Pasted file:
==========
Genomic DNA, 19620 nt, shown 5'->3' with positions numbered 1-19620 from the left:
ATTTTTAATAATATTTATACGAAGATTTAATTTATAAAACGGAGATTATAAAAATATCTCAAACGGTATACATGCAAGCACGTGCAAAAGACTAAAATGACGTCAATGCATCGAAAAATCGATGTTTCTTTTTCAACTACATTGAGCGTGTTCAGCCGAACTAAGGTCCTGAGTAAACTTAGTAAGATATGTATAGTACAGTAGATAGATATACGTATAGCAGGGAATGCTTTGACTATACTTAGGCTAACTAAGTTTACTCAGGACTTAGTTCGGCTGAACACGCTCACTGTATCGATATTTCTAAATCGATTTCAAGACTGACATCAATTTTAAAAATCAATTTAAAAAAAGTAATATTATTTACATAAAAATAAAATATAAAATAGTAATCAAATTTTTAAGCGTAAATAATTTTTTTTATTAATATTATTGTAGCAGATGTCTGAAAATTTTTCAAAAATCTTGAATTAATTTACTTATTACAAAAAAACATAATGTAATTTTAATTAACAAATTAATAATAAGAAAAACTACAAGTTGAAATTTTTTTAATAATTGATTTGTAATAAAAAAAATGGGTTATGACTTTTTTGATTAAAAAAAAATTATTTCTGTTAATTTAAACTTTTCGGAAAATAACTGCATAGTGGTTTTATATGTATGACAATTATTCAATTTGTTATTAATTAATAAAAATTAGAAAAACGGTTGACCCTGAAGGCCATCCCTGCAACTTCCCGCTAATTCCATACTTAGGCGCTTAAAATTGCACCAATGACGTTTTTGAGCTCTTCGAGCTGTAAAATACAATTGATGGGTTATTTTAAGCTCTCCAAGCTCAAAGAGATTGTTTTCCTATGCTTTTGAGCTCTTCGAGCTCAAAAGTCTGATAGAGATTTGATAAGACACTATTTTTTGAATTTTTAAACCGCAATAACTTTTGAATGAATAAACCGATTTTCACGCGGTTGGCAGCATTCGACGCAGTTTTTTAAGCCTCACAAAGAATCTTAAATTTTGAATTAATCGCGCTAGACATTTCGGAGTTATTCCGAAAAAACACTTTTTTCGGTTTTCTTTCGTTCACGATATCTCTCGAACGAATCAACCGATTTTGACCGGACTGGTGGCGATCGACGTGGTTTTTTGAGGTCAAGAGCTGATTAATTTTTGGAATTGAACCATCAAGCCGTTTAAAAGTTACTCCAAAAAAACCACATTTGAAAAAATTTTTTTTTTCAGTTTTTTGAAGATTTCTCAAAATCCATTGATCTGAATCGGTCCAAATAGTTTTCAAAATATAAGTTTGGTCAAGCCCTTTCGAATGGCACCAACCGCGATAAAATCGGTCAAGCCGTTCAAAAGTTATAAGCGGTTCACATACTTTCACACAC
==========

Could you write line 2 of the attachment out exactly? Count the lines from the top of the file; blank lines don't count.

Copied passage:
ATTTTTAATAATATTTATACGAAGATTTAATTTATAAAACGGAGATTATAAAAATATCTCAAACGGTATACATGCAAGCACGTGCAAAAGACTAAAATGACGTCAATGCATCGAAAAATCGATGTTTCTTTTTCAACTACATTGAGCGTGTTCAGCCGAACTAAGGTCCTGAGTAAACTTAGTAAGATATGTATAGTACAGTAGATAGATATACGTATAGCAGGGAATGCTTTGACTATACTTAGGCTAACTAAGTTTACTCAGGACTTAGTTCGGCTGAACACGCTCACTGTATCGATATTTCTAAATCGATTTCAAGACTGACATCAATTTTAAAAATCAATTTAAAAAAAGTAATATTATTTACATAAAAATAAAATATAAAATAGTAATCAAATTTTTAAGCGTAAATAATTTTTTTTATTAATATTATTGTAGCAGATGTCTGAAAATTTTTCAAAAATCTTGAATTAATTTACTTATTACAAAAAAACATAATGTAATTTTAATTAACAAATTAATAATAAGAAAAACTACAAGTTGAAATTTTTTTAATAATTGATTTGTAATAAAAAAAATGGGTTATGACTTTTTTGATTAAAAAAAAATTATTTCTGTTAATTTAAACTTTTCGGAAAATAACTGCATAGTGGTTTTATATGTATGACAATTATTCAATTTGTTATTAATTAATAAAAATTAGAAAAACGGTTGACCCTGAAGGCCATCCCTGCAACTTCCCGCTAATTCCATACTTAGGCGCTTAAAATTGCACCAATGACGTTTTTGAGCTCTTCGAGCTGTAAAATACAATTGATGGGTTATTTTAAGCTCTCCAAGCTCAAAGAGATTGTTTTCCTATGCTTTTGAGCTCTTCGAGCTCAAAAGTCTGATAGAGATTTGATAAGACACTATTTTTTGAATTTTTAAACCGCAATAACTTTTGAATGAATAAACCGATTTTCACGCGGTTGGCAGCATTCGACGCAGTTTTTTAAGCCTCACAAAGAATCTTAAATTTTGAATTAATCGCGCTAGACATTTCGGAGTTATTCCGAAAAAACACTTTTTTCGGTTTTCTTTCGTTCACGATATCTCTCGAACGAATCAACCGATTTTGACCGGACTGGTGGCGATCGACGTGGTTTTTTGAGGTCAAGAGCTGATTAATTTTTGGAATTGAACCATCAAGCCGTTTAAAAGTTACTCCAAAAAAACCACATTTGAAAAAATTTTTTTTTTCAGTTTTTTGAAGATTTCTCAAAATCCATTGATCTGAATCGGTCCAAATAGTTTTCAAAATATAAGTTTGGTCAAGCCCTTTCGAATGGCACCAACCGCGATAAAATCGGTCAAGCCGTTCAAAAGTTATAAGCGGTTCACATACTTTCACACAC